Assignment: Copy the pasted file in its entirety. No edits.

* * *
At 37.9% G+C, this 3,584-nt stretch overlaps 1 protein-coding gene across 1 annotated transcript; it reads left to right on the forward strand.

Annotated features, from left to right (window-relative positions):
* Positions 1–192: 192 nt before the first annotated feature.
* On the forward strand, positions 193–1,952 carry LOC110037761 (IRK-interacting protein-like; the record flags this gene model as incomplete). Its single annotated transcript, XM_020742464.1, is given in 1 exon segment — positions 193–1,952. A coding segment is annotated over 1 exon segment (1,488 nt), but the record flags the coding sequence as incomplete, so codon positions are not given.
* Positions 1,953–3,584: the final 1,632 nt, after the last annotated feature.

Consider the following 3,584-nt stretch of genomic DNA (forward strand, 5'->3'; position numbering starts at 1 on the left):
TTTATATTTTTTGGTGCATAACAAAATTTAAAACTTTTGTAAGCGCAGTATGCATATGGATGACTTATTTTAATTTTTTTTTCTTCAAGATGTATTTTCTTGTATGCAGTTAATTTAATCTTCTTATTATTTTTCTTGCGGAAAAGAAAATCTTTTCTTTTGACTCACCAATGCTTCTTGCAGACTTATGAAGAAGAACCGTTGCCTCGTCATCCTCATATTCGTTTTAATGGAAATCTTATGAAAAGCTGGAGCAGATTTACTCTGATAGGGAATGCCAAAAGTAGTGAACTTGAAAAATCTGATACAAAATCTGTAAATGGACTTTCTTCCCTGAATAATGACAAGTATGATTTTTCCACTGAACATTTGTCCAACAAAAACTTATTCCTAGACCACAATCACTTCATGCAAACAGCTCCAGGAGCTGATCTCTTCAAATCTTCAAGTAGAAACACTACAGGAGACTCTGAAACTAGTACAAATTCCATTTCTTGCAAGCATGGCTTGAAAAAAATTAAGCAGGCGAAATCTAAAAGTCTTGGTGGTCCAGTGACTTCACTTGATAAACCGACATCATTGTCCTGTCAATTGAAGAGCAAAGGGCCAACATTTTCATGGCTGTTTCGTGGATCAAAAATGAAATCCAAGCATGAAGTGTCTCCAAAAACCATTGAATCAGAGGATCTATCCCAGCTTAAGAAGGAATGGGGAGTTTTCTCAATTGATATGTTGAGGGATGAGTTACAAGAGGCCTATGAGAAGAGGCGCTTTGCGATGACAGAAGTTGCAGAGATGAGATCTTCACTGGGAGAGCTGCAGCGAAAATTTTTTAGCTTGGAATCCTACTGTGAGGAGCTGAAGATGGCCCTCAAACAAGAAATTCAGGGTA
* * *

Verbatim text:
At 37.9% G+C, this 3,584-nt stretch overlaps 1 protein-coding gene across 1 annotated transcript; it reads left to right on the forward strand.

Annotated features, from left to right (window-relative positions):
* Positions 1–192: 192 nt before the first annotated feature.
* On the forward strand, positions 193–1,952 carry LOC110037761 (IRK-interacting protein-like; the record flags this gene model as incomplete). Its single annotated transcript, XM_020742464.1, is given in 1 exon segment — positions 193–1,952. A coding segment is annotated over 1 exon segment (1,488 nt), but the record flags the coding sequence as incomplete, so codon positions are not given.
* Positions 1,953–3,584: the final 1,632 nt, after the last annotated feature.

Consider the following 3,584-nt stretch of genomic DNA (forward strand, 5'->3'; position numbering starts at 1 on the left):
TTTATATTTTTTGGTGCATAACAAAATTTAAAACTTTTGTAAGCGCAGTATGCATATGGATGACTTATTTTAATTTTTTTTTCTTCAAGATGTATTTTCTTGTATGCAGTTAATTTAATCTTCTTATTATTTTTCTTGCGGAAAAGAAAATCTTTTCTTTTGACTCACCAATGCTTCTTGCAGACTTATGAAGAAGAACCGTTGCCTCGTCATCCTCATATTCGTTTTAATGGAAATCTTATGAAAAGCTGGAGCAGATTTACTCTGATAGGGAATGCCAAAAGTAGTGAACTTGAAAAATCTGATACAAAATCTGTAAATGGACTTTCTTCCCTGAATAATGACAAGTATGATTTTTCCACTGAACATTTGTCCAACAAAAACTTATTCCTAGACCACAATCACTTCATGCAAACAGCTCCAGGAGCTGATCTCTTCAAATCTTCAAGTAGAAACACTACAGGAGACTCTGAAACTAGTACAAATTCCATTTCTTGCAAGCATGGCTTGAAAAAAATTAAGCAGGCGAAATCTAAAAGTCTTGGTGGTCCAGTGACTTCACTTGATAAACCGACATCATTGTCCTGTCAATTGAAGAGCAAAGGGCCAACATTTTCATGGCTGTTTCGTGGATCAAAAATGAAATCCAAGCATGAAGTGTCTCCAAAAACCATTGAATCAGAGGATCTATCCCAGCTTAAGAAGGAATGGGGAGTTTTCTCAATTGATATGTTGAGGGATGAGTTACAAGAGGCCTATGAGAAGAGGCGCTTTGCGATGACAGAAGTTGCAGAGATGAGATCTTCACTGGGAGAGCTGCAGCGAAAATTTTTTAGCTTGGAATCCTACTGTGAGGAGCTGAAGATGGCCCTCAAACAAGAAATTCAGGGTA